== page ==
In the study group comprising 114 periampullary adenocarcinomas, there were 67 with pancreatobiliary and 47 with intestinal histologic type of differentiation. These consisted of 40 pancreatic, 41 ampullary, 17 common bile duct, and 16 duodenal adenocarcinomas. Interobserver agreement between the senior and routine pathologist was almost perfect (kappa 0.90; 95% CI 0.82–0.99) for determination of histologic type of differentiation, while it was only fair (kappa 0.37; 95% CI 0.25–0.49) in classification of tumour origin. However, while the routine pathologist who reevaluated the microscopic slides was blinded towards clinical and macroscopic data, the senior pathologist not only reevaluated the microscopic slides but also considered information from the operative and macroscopic reports. This type of information may be more important for accurate tumour origin classification than for histologic type classification. Thus, comparing final consensus with the original reports, interobserver agreement was substantial for both tumour origin classification (25 reclassified cases; kappa 0.68; 95% CI 0.57–0.79) and histologic type classification (13 reclassified cases; kappa 0.74; 95% CI 0.61–0.87).
Histopathologic prognostic factors in periampullary adenocarcinoma
As expected patients with pancreatic tumours had the poorest prognosis among all periampullary adenocarcinomas in univariate analysis (p < 0.001, figure ). Pancreatobiliary type of differentiation was an adverse predictor of survival both in the whole cohort of periampullary adenocarcinomas (p < 0.001, figure ) and in the ampullary subgroup (p < 0.022, figure ).
Overall survival after pancreaticoduodenectomy for periampullary adenocarcinoma (n = 114) originating in duodenum (n = 16), ampulla (n = 41), distal bile duct (n = 17), and pancreas (n = 40) (p < 0.001).
Figure 3 Overall survival after pancreaticoduodenectomy: (A) Periampullary adenocarcinoma (n = 114) with intestinal (n = 47) and pancreatobiliary (n = 67) type of histologic differentiation (p < 0.001). (B) Ampullary adenocarcinoma (n = 41) with intestinal (more ...)
Table describes associations between histologic type of differentiation and the other histopathologic factors. Compared to intestinal type adenocarcinomas, pancreatobiliary type adenocarcinomas significantly more often showed presence of histopathologic features associated with a poor prognosis, in particular resection margin involvement, perineural infiltration, areas with poor differentiation, advanced pT stage, and pancreatic tumour origin (p < 0.001 for each).
Associations between histologic type of differentiation and other histopathologic factors in 114 periampullary adenocarcinomas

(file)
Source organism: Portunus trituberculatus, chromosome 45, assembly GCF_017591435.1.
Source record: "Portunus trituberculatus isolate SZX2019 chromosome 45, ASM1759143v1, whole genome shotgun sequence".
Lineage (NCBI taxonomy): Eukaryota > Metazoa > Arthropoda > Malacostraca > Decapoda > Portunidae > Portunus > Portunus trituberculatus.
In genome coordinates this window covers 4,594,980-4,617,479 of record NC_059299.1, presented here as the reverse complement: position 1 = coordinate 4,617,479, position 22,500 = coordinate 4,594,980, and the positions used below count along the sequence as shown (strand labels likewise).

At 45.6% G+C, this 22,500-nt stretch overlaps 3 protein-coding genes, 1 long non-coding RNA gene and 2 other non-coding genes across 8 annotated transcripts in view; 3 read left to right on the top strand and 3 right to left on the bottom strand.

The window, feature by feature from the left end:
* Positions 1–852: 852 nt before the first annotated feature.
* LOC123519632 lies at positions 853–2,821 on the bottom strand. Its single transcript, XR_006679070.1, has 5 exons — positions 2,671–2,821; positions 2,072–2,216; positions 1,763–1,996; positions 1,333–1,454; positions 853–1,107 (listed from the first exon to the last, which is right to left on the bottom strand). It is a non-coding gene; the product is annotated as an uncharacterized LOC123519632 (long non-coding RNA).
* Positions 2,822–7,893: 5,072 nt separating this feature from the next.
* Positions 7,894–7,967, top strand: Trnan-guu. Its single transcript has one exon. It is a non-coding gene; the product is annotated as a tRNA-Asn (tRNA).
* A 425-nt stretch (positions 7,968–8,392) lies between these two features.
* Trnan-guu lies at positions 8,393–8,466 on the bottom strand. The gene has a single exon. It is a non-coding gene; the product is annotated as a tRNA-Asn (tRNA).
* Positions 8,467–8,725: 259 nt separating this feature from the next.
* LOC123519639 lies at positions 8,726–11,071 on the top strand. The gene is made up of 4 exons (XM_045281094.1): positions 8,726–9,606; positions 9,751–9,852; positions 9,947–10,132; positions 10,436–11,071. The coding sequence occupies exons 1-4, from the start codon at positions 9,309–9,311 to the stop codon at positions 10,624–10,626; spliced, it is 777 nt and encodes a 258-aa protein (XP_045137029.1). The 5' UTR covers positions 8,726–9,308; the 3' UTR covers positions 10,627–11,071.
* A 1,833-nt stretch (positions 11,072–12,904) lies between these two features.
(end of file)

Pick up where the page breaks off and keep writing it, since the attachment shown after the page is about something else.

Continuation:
In multivariable analysis adjusting for tumour origin, pT stage, maximum tumour diameter, degree of differentiation, regional lymph node metastasis, resection margin involvement, vessel involvement, and perineural infiltration, the histologic type of differentiation was found to be an independent predictor of survival (p = 0.032; HR 2.8; 95% CI 1.1–7.1), while tumour origin was only borderline significant (p = 0.054). Stepwise backward variable selection resulted in a final model that included the histologic type of differentiation, which in fact was the strongest predictor of survival (table ). The validity of the final model was tested in the ampullary subgroup, confirming that pancreatobiliary versus intestinal type of differentiation was an independent adverse predictor of survival also among these patients (p < 0.002; HR 4.0; 95% CI 1.6–9.6).
Multivariable Cox regression analysis of histopathologic prognostic factors in periampullary adenocarcinomas (n = 114)
Prognostic factors in pancreatobiliary differentiated periampullary adenocarcinomas
A separate analysis of histopathologic factors among the patients who had pancreatobiliary adenocarcinoma (n = 67) was performed in order to identify prognostic factors in this subgroup, and in particular, to evaluate whether tumour origin could independently predict the prognosis in pancreatobiliary type adenocarcinoma. In univariate survival analysis, pancreatic tumour origin was significantly associated with a poorer prognosis compared to non-pancreatic tumour origin (table , figure ). Even when adjusting for pT stage, the difference in survival between patients who had pancreatic and non-pancreatic tumour origin was statistically significant (p = 0.003; HR = 2.9; 95% CI 1.4–6.0). However, adjusting for tumour diameter instead of pT stage demonstrated that there was in fact no survival difference between patients who had pancreatic and non-pancreatic tumours (p = 0.25). The pT staging for periampullary adenocarcinomas is based on the assumption that clinical outcome depends more on tumour extension beyond organ of origin than of tumour size. An ampullary pT3 tumour slightly invading the pancreas may thus be as small as 1 cm, while pancreatic pT3 tumours are normally much larger. In the present subgroup analysis of pancreatobiliary differentiated tumours, pancreatic pT3 tumours were significantly larger than non-pancreatic pT3 tumours (median diameter 3.5 versus 2.6 cm; p = 0.033).